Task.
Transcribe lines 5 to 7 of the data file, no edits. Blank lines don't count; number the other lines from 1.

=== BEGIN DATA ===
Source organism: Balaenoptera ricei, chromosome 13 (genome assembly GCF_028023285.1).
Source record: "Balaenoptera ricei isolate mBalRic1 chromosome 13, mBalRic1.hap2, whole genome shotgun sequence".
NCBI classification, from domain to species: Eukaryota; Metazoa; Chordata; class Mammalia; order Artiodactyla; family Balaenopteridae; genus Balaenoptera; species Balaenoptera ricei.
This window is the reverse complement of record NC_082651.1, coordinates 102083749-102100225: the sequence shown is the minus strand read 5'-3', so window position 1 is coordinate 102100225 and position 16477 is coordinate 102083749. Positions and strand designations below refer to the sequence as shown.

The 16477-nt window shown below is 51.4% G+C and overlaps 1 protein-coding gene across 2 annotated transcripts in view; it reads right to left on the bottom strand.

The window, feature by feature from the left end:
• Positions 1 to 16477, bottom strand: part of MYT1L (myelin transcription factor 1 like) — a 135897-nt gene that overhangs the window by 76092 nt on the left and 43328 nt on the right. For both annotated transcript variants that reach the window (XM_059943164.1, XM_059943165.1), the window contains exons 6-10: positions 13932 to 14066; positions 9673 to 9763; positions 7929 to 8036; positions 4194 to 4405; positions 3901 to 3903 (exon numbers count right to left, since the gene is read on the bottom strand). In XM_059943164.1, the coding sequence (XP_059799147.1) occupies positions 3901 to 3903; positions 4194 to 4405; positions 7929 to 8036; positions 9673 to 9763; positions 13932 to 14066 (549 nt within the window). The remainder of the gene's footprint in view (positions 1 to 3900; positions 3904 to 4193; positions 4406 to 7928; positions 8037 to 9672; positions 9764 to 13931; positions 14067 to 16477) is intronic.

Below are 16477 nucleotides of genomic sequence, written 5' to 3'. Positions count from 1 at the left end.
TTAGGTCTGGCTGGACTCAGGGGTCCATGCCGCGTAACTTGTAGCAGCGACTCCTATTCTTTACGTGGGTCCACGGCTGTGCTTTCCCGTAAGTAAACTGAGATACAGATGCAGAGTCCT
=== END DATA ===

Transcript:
The 16477-nt window shown below is 51.4% G+C and overlaps 1 protein-coding gene across 2 annotated transcripts in view; it reads right to left on the bottom strand.

The window, feature by feature from the left end:
• Positions 1 to 16477, bottom strand: part of MYT1L (myelin transcription factor 1 like) — a 135897-nt gene that overhangs the window by 76092 nt on the left and 43328 nt on the right. For both annotated transcript variants that reach the window (XM_059943164.1, XM_059943165.1), the window contains exons 6-10: positions 13932 to 14066; positions 9673 to 9763; positions 7929 to 8036; positions 4194 to 4405; positions 3901 to 3903 (exon numbers count right to left, since the gene is read on the bottom strand). In XM_059943164.1, the coding sequence (XP_059799147.1) occupies positions 3901 to 3903; positions 4194 to 4405; positions 7929 to 8036; positions 9673 to 9763; positions 13932 to 14066 (549 nt within the window). The remainder of the gene's footprint in view (positions 1 to 3900; positions 3904 to 4193; positions 4406 to 7928; positions 8037 to 9672; positions 9764 to 13931; positions 14067 to 16477) is intronic.